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UAS GSBAA test at Dugway (Michael AFB)

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posted on Jul, 6 2012 @ 03:17 PM
As reported in Ars Technica:

On July 5, the US Army announced it had completed a two-week demonstration of a new ground-based sensor system for its MQ-1C Gray Eagle unmanned aerial system (UAS) that will allow UAS operators to detect and avoid other aircraft. The Army is now ready to begin the certification process with the Federal Aviation Administration to allow the Grey Eagle—formerly known as the Warrior—to fly unfettered in domestic airspace. The Army expects to start flying the UASs in domestic airspace for training by March of 2014. The $90 million Grey Eagle is a descendant of the Predator and manufactured by General Atomics. The aircraft is a medium-range multipurpose UAV that has seen duty in Afghanistan with the Army. In the demonstrations held at the Army’s Dugway Proving Grounds in Utah, the MQ-1C was tested with the Ground Based Sense and Avoid (GBSAA) system, a ground-based radar that monitors the UAV and the aircraft around it.

For those who have been plane spotting at the General Atomics facilities in the Mojave, they fly the Army Predator at El Mirage. However, it seems some of the collision avoidance testing has been going on at Grey Butte, just a few miles from El Mirage.

Now is there a connection with Lockheed Martin's N146PC?
The plane was at Dugway for this test. Earlier it was seen flying orbits. Now my guesses for the orbits were chase plane or they put a pod on it. However, based on the GBSAA document, maybe N146PC was the plane to be avoided, i.e. the collision avoidance target.

If you want to Google Earth the General Atomics facilities:
El Mirage: 34.622128° -117.600955°
Grey Butte: 34.564424° -117.680323°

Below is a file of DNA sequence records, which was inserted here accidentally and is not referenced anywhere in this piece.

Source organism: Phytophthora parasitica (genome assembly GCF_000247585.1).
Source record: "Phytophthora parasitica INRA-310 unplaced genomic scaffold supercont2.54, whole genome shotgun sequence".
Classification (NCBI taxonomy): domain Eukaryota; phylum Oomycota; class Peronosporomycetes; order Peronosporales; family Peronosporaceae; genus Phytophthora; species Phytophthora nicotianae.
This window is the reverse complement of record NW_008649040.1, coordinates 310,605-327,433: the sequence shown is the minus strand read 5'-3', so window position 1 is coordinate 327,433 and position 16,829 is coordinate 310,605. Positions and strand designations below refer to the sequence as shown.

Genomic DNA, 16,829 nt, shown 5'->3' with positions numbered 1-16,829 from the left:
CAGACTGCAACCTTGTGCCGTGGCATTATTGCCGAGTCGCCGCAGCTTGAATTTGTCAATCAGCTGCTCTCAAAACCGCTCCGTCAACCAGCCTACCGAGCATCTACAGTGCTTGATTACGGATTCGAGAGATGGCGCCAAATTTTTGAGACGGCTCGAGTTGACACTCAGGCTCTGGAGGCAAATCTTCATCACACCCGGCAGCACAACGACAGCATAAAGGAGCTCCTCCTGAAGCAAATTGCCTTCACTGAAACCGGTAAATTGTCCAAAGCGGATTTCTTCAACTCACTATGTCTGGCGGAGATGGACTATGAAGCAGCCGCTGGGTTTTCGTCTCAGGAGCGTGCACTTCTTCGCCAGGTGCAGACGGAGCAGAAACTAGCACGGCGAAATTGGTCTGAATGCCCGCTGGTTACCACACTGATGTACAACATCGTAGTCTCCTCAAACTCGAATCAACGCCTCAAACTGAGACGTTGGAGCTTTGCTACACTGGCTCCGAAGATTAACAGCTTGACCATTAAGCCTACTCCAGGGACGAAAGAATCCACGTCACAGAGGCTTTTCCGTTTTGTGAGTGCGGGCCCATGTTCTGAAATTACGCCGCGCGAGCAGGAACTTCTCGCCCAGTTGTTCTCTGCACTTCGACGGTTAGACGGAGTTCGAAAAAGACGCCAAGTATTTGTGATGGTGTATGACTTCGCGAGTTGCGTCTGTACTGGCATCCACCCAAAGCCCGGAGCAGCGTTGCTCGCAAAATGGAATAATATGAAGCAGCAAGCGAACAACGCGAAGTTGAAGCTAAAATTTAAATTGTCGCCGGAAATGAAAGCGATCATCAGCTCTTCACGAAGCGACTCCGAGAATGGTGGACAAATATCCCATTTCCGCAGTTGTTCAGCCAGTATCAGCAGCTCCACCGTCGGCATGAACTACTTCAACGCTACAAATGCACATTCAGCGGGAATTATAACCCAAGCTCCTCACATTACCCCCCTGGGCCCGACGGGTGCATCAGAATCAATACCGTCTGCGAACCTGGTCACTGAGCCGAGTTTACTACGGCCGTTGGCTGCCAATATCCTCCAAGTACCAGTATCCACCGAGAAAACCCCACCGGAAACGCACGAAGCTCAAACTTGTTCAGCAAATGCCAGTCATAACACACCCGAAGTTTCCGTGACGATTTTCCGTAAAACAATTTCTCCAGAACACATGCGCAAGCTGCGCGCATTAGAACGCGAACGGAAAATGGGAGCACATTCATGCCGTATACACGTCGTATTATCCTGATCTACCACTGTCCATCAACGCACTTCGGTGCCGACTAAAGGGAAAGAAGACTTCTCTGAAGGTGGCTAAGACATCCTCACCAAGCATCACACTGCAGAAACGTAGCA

posted on Jul, 9 2012 @ 02:46 AM
Any chance your N146PC is actually the plane that the navy put the unmanned system on board for testing? I know they flew some other planes like this, although the pilot was onboard for emergencies. But this coinsidence is pretty cool. Just a thought...

Maybe its a surrogate like the King Air Beech was for the X-47B like here:

I doubt it, just throwing some ideas at ya.

posted on Jul, 9 2012 @ 03:01 AM
Wait a minute...Come to think of it, it would make perfect sense that this plane is a surrogate of a UAV. The extra "pods" on the bottom could house the UAV stuff, the trip to dugway, the funky orbits and "jinks" in the flight path, almost like they are testing banks, and I'm not sure how fast they go but it's got to be faster than a king air beech used for the X-47.

Maybe they are testing flight avionics for a new UAV that needs higher speeds, etc. I think it makes a good deal of sense that this plane is a surrogate for a UAV program. Unless I'm just out there on my own world somewhere. But what if the GSBAA was testing the C146 instead of the MQ-1C? You said the aircraft was at dugway for these tests. So what's to say it's not the surrogate to the MQ-x?

I think a lot of evidence points to the surrogate idea, although no proof

EDIT: I went back to your original post on the aircraft and checked out the flight data paths again. Look at all the turns while in orbit! Orbits should resemble an oval, but this plane is constantly banking right and left, almost like it is testing banks. Also, if you look at the flight data for that particular tail number, it landed at plant 42 on March 30th, and didn't file IFR again until May 15th. That's probably plenty of time to get the UAV system installed and have a couple VFR tests done before heading to dugway!

Notice how all the flights are in the daytime too?
edit on 9-7-2012 by boomer135 because: (no reason given)

posted on Jul, 9 2012 @ 02:14 PM
reply to post by boomer135

You lost me on the C146.

I think the Navy will do their testing at China Lake or Pax, but you can't rule out Dugway since it seems to be used for both Army and Air Force, i.e. multi-user, not to mention experimental projects like Argus/Gorgon.

posted on Jul, 9 2012 @ 04:09 PM
reply to post by gariac

Sorry I meant N146PC

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